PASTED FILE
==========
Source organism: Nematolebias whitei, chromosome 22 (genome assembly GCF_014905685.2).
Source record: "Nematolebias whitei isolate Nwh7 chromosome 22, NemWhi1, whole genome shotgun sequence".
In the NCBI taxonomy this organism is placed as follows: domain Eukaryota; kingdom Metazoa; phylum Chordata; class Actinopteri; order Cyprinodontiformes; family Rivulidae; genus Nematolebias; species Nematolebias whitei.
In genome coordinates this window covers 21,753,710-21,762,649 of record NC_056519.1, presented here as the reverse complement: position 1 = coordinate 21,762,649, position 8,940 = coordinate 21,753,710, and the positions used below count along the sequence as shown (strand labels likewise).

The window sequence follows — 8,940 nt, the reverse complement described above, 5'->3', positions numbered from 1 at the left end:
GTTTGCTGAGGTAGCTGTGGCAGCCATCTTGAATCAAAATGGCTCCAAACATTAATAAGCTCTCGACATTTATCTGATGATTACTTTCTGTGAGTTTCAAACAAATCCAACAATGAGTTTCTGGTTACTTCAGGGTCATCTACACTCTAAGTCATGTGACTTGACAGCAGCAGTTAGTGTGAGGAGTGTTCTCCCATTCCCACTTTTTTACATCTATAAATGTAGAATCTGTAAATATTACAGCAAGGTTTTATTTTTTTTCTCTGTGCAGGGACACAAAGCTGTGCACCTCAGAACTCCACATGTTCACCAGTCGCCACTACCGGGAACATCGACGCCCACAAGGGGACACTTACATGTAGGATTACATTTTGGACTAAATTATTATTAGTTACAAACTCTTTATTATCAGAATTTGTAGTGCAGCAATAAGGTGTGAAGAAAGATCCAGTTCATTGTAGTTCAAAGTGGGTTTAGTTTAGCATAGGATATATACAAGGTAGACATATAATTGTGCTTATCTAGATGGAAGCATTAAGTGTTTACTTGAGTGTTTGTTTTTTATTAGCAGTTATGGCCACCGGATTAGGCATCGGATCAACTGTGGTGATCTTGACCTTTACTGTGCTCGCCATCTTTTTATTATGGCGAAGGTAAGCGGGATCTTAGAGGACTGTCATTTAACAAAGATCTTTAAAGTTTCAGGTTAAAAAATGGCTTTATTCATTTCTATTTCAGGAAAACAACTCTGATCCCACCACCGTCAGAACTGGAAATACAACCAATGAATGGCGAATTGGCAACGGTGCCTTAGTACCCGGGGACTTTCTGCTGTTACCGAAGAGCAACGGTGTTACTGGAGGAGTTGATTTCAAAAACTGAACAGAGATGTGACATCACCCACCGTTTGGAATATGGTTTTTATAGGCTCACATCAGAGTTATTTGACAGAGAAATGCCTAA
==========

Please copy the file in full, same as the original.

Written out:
Source organism: Nematolebias whitei, chromosome 22 (genome assembly GCF_014905685.2).
Source record: "Nematolebias whitei isolate Nwh7 chromosome 22, NemWhi1, whole genome shotgun sequence".
In the NCBI taxonomy this organism is placed as follows: domain Eukaryota; kingdom Metazoa; phylum Chordata; class Actinopteri; order Cyprinodontiformes; family Rivulidae; genus Nematolebias; species Nematolebias whitei.
In genome coordinates this window covers 21,753,710-21,762,649 of record NC_056519.1, presented here as the reverse complement: position 1 = coordinate 21,762,649, position 8,940 = coordinate 21,753,710, and the positions used below count along the sequence as shown (strand labels likewise).

The window sequence follows — 8,940 nt, the reverse complement described above, 5'->3', positions numbered from 1 at the left end:
GTTTGCTGAGGTAGCTGTGGCAGCCATCTTGAATCAAAATGGCTCCAAACATTAATAAGCTCTCGACATTTATCTGATGATTACTTTCTGTGAGTTTCAAACAAATCCAACAATGAGTTTCTGGTTACTTCAGGGTCATCTACACTCTAAGTCATGTGACTTGACAGCAGCAGTTAGTGTGAGGAGTGTTCTCCCATTCCCACTTTTTTACATCTATAAATGTAGAATCTGTAAATATTACAGCAAGGTTTTATTTTTTTTCTCTGTGCAGGGACACAAAGCTGTGCACCTCAGAACTCCACATGTTCACCAGTCGCCACTACCGGGAACATCGACGCCCACAAGGGGACACTTACATGTAGGATTACATTTTGGACTAAATTATTATTAGTTACAAACTCTTTATTATCAGAATTTGTAGTGCAGCAATAAGGTGTGAAGAAAGATCCAGTTCATTGTAGTTCAAAGTGGGTTTAGTTTAGCATAGGATATATACAAGGTAGACATATAATTGTGCTTATCTAGATGGAAGCATTAAGTGTTTACTTGAGTGTTTGTTTTTTATTAGCAGTTATGGCCACCGGATTAGGCATCGGATCAACTGTGGTGATCTTGACCTTTACTGTGCTCGCCATCTTTTTATTATGGCGAAGGTAAGCGGGATCTTAGAGGACTGTCATTTAACAAAGATCTTTAAAGTTTCAGGTTAAAAAATGGCTTTATTCATTTCTATTTCAGGAAAACAACTCTGATCCCACCACCGTCAGAACTGGAAATACAACCAATGAATGGCGAATTGGCAACGGTGCCTTAGTACCCGGGGACTTTCTGCTGTTACCGAAGAGCAACGGTGTTACTGGAGGAGTTGATTTCAAAAACTGAACAGAGATGTGACATCACCCACCGTTTGGAATATGGTTTTTATAGGCTCACATCAGAGTTATTTGACAGAGAAATGCCTAA